Nearly $180 billion in home loans were purchased by Bank of America, half of it's origination volume, in 2010. Those home mortgages were originated by the thousands of brokers and correspondent lenders who sell to the financial giant and who have depended on BofA to provide the funding for their approved mortgage closings.
Many lenders do not use their own funds to close mortgages and instead use the pass-through method whereby they originate and underwrite in-house but immediately sell to larger banks and non-depository lenders on the secondary market. Brokers and lenders who are approved to fund this way are called correspondent lenders.
Correspondent lending is neither new or dangerous to the economy as the loans issued are required to follow the investor guidelines, in this case Bank of America, and often include risk reducing overlays established by the originating lender. Losing this outlet for selling loans will open the opportunity for other investors to purchase the loans BofA would have otherwise acquired but will also result in, at least temporarily, a back log of borrowers whose loans are delayed as originating lenders, including smaller banks, shop for an investor to purchase the loan at or immediately after closing.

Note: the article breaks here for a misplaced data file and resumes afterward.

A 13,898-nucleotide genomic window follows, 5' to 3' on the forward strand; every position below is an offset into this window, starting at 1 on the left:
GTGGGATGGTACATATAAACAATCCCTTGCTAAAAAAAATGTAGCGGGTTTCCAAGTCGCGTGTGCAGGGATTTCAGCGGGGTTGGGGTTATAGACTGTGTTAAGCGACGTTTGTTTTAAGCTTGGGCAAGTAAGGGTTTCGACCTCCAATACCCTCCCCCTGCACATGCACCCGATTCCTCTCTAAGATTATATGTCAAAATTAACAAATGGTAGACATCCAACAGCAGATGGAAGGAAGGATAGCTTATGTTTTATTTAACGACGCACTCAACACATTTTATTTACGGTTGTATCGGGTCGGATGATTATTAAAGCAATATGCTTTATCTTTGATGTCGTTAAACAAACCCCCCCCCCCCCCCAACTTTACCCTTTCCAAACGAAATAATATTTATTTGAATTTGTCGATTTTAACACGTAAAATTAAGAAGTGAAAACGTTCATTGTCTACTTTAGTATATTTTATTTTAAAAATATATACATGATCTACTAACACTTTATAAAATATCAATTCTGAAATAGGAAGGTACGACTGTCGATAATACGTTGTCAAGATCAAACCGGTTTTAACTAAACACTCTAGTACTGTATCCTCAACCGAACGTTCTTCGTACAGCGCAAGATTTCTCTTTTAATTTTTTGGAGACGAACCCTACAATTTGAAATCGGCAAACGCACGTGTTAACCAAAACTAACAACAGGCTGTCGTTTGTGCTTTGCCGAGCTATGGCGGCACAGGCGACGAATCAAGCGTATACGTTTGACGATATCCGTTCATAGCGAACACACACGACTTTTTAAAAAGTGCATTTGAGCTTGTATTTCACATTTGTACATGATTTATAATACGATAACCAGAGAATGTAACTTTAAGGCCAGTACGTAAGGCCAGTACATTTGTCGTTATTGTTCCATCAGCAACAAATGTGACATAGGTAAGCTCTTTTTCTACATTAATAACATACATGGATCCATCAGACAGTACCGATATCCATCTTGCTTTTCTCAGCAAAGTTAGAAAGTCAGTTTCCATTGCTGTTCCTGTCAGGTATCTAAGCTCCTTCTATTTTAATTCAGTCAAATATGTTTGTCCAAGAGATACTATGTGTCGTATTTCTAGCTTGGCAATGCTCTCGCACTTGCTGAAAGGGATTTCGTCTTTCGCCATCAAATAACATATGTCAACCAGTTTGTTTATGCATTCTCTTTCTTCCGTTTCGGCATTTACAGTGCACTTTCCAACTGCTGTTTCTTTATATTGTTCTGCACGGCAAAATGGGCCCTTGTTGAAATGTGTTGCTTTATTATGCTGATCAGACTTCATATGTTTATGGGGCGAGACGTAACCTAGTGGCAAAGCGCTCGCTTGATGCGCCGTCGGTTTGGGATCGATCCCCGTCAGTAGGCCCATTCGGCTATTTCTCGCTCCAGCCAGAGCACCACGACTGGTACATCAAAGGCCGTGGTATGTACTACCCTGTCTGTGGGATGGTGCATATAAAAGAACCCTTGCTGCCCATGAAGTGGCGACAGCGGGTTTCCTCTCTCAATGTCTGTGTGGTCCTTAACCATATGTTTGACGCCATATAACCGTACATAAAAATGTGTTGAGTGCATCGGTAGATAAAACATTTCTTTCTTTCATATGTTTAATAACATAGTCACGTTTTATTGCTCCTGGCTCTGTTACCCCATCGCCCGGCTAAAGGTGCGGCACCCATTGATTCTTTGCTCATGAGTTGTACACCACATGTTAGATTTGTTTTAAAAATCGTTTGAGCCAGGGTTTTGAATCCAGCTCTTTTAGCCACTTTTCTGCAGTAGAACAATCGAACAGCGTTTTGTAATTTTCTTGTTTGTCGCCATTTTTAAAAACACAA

Well capitalized lenders will be able to hedge and hold the loan in house for a short period of time until a suitable investor is found.
Fannie Mae and Freddie Mac are also investors but have experienced their own troubles over the past several months which has resulted in a slower funding and lower volume of purchasing from the retail and wholesale markets.